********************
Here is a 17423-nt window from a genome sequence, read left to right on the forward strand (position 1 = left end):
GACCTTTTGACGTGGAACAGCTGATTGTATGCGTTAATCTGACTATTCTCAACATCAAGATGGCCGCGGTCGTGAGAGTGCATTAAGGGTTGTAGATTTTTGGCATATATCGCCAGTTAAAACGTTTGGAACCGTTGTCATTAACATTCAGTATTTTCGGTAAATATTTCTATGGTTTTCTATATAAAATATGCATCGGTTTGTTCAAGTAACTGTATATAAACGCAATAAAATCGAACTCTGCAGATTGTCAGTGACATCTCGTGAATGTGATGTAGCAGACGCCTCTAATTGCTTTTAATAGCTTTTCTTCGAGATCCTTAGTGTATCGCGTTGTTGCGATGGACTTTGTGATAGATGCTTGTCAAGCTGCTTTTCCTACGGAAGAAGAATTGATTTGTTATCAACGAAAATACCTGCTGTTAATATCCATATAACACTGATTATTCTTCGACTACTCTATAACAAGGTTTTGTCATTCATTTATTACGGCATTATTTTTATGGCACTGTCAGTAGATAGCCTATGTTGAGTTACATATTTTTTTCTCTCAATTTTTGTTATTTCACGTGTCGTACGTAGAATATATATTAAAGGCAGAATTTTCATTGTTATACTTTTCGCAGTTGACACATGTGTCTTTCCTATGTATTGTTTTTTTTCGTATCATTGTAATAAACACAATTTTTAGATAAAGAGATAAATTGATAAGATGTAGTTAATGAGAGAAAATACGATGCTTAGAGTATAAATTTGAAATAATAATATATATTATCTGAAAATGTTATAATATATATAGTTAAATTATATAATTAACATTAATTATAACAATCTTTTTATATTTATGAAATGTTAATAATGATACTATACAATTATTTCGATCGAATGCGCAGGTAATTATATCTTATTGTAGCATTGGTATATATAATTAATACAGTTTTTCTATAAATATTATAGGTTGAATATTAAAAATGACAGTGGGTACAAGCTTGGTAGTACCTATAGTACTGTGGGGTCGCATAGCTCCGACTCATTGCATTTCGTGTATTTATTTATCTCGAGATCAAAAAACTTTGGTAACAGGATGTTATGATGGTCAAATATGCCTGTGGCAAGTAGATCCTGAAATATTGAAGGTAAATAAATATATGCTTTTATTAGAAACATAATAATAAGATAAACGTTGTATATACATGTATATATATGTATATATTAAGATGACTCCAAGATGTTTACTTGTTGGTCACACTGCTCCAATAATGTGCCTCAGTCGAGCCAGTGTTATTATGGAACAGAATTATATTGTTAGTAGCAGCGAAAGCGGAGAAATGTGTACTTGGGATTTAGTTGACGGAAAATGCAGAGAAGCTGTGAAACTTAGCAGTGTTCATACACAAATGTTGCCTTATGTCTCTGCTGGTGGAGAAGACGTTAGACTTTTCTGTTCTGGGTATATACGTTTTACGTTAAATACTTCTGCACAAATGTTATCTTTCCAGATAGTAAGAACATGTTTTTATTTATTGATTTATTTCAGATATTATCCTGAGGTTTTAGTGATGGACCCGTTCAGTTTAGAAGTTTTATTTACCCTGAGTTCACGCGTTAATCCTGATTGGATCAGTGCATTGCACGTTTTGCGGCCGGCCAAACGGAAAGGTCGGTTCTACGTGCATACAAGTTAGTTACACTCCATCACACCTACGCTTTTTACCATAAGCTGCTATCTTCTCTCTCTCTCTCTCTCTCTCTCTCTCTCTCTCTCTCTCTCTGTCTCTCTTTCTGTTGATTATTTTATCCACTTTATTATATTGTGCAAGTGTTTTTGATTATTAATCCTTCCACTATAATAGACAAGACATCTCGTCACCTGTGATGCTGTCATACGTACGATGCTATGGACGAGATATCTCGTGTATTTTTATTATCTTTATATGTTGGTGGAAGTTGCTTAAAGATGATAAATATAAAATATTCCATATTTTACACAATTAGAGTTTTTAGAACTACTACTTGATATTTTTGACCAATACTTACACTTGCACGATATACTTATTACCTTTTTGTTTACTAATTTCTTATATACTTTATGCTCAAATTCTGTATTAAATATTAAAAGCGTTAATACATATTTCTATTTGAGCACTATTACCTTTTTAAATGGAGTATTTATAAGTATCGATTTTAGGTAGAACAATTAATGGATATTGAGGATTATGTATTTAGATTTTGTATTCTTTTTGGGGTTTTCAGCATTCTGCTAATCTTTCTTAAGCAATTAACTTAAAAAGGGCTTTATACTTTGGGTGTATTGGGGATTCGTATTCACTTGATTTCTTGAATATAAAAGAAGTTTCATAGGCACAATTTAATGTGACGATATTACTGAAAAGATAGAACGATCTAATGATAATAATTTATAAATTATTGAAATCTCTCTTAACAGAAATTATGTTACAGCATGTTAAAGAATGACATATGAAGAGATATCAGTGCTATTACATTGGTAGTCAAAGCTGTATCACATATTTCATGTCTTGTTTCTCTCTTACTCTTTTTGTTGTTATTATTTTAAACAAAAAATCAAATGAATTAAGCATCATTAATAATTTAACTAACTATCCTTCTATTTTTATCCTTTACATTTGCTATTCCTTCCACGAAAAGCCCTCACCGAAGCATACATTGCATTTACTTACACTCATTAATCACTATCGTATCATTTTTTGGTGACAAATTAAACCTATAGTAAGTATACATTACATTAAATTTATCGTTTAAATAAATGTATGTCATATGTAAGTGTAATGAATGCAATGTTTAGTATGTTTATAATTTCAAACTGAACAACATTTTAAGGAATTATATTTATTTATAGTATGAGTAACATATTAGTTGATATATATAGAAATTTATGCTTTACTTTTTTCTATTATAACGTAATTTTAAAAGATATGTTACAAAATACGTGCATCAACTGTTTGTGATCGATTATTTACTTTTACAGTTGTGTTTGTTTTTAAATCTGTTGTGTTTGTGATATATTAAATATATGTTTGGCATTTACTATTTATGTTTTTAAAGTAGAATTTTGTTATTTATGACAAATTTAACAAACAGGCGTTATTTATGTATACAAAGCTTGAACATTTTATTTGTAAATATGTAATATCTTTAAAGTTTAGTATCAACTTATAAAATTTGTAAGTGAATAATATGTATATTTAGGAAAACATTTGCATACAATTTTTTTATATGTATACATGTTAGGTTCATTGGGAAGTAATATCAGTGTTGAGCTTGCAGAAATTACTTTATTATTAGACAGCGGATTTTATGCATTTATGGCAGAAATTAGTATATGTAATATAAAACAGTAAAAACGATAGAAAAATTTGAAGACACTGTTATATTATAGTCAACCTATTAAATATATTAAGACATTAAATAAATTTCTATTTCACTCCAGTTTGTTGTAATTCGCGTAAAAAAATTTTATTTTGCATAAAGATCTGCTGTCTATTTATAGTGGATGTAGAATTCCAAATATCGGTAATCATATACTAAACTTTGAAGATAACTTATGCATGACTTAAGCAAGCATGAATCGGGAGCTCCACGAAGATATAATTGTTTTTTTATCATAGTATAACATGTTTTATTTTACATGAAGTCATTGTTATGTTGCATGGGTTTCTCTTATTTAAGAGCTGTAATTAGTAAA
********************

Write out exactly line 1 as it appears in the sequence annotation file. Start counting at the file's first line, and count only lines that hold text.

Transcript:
Here is a 17423-nt window from a genome sequence, read left to right on the forward strand (position 1 = left end):